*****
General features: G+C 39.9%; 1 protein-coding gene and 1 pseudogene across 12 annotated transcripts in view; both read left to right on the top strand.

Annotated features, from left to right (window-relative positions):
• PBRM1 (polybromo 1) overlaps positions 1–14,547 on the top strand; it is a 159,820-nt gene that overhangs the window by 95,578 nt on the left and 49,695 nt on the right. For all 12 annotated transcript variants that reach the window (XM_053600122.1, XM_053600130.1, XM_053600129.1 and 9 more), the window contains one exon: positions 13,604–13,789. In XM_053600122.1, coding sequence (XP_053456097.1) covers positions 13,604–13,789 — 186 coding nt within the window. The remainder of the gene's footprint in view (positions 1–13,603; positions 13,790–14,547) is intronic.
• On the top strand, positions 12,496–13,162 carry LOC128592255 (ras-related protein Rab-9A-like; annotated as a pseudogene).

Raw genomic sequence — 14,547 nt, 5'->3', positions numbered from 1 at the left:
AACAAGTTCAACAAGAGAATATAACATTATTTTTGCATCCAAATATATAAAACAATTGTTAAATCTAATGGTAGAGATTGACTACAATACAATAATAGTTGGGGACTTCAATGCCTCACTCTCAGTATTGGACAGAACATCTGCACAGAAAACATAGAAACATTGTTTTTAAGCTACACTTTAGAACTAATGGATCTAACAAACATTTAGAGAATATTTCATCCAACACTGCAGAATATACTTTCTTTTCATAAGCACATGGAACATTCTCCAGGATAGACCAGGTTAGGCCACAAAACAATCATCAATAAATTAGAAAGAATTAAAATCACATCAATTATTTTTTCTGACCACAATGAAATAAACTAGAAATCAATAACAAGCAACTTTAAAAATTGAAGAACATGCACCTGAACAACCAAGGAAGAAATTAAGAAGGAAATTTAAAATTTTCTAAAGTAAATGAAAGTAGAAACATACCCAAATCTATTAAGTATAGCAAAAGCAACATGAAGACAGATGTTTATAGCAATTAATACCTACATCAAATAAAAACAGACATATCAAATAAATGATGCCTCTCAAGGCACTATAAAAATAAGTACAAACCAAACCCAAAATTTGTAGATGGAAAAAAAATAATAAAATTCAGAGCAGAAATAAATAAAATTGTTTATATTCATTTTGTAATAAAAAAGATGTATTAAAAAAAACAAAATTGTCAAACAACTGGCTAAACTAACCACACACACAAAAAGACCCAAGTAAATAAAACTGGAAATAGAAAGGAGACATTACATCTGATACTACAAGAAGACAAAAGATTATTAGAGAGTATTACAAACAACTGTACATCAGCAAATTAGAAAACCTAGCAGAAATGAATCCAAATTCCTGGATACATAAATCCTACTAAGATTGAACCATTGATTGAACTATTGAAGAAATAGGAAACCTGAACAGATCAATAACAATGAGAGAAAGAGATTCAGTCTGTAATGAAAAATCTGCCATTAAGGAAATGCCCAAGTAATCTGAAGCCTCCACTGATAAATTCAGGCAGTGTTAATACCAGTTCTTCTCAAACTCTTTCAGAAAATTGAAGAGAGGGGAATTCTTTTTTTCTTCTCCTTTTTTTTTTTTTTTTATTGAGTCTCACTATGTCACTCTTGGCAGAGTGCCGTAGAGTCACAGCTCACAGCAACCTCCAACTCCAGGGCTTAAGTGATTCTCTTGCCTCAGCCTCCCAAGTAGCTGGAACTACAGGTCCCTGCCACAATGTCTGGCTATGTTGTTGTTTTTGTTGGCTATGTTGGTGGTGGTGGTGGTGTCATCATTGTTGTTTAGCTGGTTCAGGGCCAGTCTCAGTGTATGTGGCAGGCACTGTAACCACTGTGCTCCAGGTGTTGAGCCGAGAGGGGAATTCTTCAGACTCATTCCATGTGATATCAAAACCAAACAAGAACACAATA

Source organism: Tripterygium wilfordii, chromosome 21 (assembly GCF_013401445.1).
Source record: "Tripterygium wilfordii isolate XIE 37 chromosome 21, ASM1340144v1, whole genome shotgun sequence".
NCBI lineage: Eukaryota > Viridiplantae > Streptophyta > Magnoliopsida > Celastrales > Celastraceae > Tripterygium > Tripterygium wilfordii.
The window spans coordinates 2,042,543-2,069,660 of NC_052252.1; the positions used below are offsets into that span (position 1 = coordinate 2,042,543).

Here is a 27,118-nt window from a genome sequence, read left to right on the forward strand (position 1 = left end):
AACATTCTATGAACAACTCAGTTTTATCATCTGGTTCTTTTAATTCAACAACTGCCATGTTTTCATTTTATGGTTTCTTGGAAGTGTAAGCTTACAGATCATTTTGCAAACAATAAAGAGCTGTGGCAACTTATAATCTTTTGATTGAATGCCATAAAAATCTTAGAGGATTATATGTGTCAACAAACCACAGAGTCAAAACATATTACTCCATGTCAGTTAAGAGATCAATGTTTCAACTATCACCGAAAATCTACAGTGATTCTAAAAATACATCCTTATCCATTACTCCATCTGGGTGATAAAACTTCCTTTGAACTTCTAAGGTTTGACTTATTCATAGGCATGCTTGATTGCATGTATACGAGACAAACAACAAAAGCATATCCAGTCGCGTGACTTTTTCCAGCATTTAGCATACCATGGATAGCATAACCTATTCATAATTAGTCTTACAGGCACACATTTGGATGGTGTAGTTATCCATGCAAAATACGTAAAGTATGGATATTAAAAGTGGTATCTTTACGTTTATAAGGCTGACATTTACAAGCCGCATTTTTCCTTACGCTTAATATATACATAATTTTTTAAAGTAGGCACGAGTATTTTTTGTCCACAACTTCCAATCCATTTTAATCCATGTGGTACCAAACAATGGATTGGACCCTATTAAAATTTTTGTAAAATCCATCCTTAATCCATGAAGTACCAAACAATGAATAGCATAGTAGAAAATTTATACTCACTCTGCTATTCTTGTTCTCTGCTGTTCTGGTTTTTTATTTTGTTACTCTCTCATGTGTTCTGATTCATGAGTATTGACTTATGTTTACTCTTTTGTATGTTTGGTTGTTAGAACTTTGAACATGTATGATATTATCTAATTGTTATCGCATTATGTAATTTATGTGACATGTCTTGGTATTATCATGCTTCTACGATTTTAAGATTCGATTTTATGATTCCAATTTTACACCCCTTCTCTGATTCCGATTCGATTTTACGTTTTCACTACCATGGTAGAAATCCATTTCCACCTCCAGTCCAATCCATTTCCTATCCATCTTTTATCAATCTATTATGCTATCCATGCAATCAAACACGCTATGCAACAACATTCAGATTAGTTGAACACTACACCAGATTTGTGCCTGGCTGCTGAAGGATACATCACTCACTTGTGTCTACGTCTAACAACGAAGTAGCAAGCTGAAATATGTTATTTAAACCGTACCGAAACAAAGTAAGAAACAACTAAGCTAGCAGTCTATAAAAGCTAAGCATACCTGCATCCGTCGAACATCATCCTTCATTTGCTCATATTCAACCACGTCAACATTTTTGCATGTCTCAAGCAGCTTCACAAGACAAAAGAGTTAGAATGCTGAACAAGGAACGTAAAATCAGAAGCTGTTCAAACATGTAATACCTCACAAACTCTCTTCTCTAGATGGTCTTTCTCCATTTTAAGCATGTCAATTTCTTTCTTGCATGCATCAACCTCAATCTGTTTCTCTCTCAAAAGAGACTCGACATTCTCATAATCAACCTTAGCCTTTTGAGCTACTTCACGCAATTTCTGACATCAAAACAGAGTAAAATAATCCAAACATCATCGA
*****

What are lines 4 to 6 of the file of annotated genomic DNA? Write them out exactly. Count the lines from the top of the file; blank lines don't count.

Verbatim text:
• On the top strand, positions 12,496–13,162 carry LOC128592255 (ras-related protein Rab-9A-like; annotated as a pseudogene).

Raw genomic sequence — 14,547 nt, 5'->3', positions numbered from 1 at the left:
AACAAGTTCAACAAGAGAATATAACATTATTTTTGCATCCAAATATATAAAACAATTGTTAAATCTAATGGTAGAGATTGACTACAATACAATAATAGTTGGGGACTTCAATGCCTCACTCTCAGTATTGGACAGAACATCTGCACAGAAAACATAGAAACATTGTTTTTAAGCTACACTTTAGAACTAATGGATCTAACAAACATTTAGAGAATATTTCATCCAACACTGCAGAATATACTTTCTTTTCATAAGCACATGGAACATTCTCCAGGATAGACCAGGTTAGGCCACAAAACAATCATCAATAAATTAGAAAGAATTAAAATCACATCAATTATTTTTTCTGACCACAATGAAATAAACTAGAAATCAATAACAAGCAACTTTAAAAATTGAAGAACATGCACCTGAACAACCAAGGAAGAAATTAAGAAGGAAATTTAAAATTTTCTAAAGTAAATGAAAGTAGAAACATACCCAAATCTATTAAGTATAGCAAAAGCAACATGAAGACAGATGTTTATAGCAATTAATACCTACATCAAATAAAAACAGACATATCAAATAAATGATGCCTCTCAAGGCACTATAAAAATAAGTACAAACCAAACCCAAAATTTGTAGATGGAAAAAAAATAATAAAATTCAGAGCAGAAATAAATAAAATTGTTTATATTCATTTTGTAATAAAAAAGATGTATTAAAAAAAACAAAATTGTCAAACAACTGGCTAAACTAACCACACACACAAAAAGACCCAAGTAAATAAAACTGGAAATAGAAAGGAGACATTACATCTGATACTACAAGAAGACAAAAGATTATTAGAGAGTATTACAAACAACTGTACATCAGCAAATTAGAAAACCTAGCAGAAATGAATCCAAATTCCTGGATACATAAATCCTACTAAGATTGAACCATTGATTGAACTATTGAAGAAATAGGAAACCTGAACAGATCAATAACAATGAGAGAAAGAGATTCAGTCTGTAATGAAAAATCTGCCATTAAGGAAATGCCCAAGTAATCTGAAGCCTCCACTGATAAATTCAGGCAGTGTTAATACCAGTTCTTCTCAAACTCTTTCAGAAAATTGAAGAGAGGGGAATTCTTTTTTTCTTCTCCTTTTTTTTTTTTTTTTATTGAGTCTCACTATGTCACTCTTGGCAGAGTGCCGTAGAGTCACAGCTCACAGCAACCTCCAACTCCAGGGCTTAAGTGATTCTCTTGCCTCAGCCTCCCAAGTAGCTGGAACTACAGGTCCCTGCCACAATGTCTGGCTATGTTGTTGTTTTTGTTGGCTATGTTGGTGGTGGTGGTGGTGTCATCATTGTTGTTTAGCTGGTTCAGGGCCAGTCTCAGTGTATGTGGCAGGCACTGTAACCACTGTGCTCCAGGTGTTGAGCCGAGAGGGGAATTCTTCAGACTCATTCCATGTGATATCAAAACCAAACAAGAACACAATA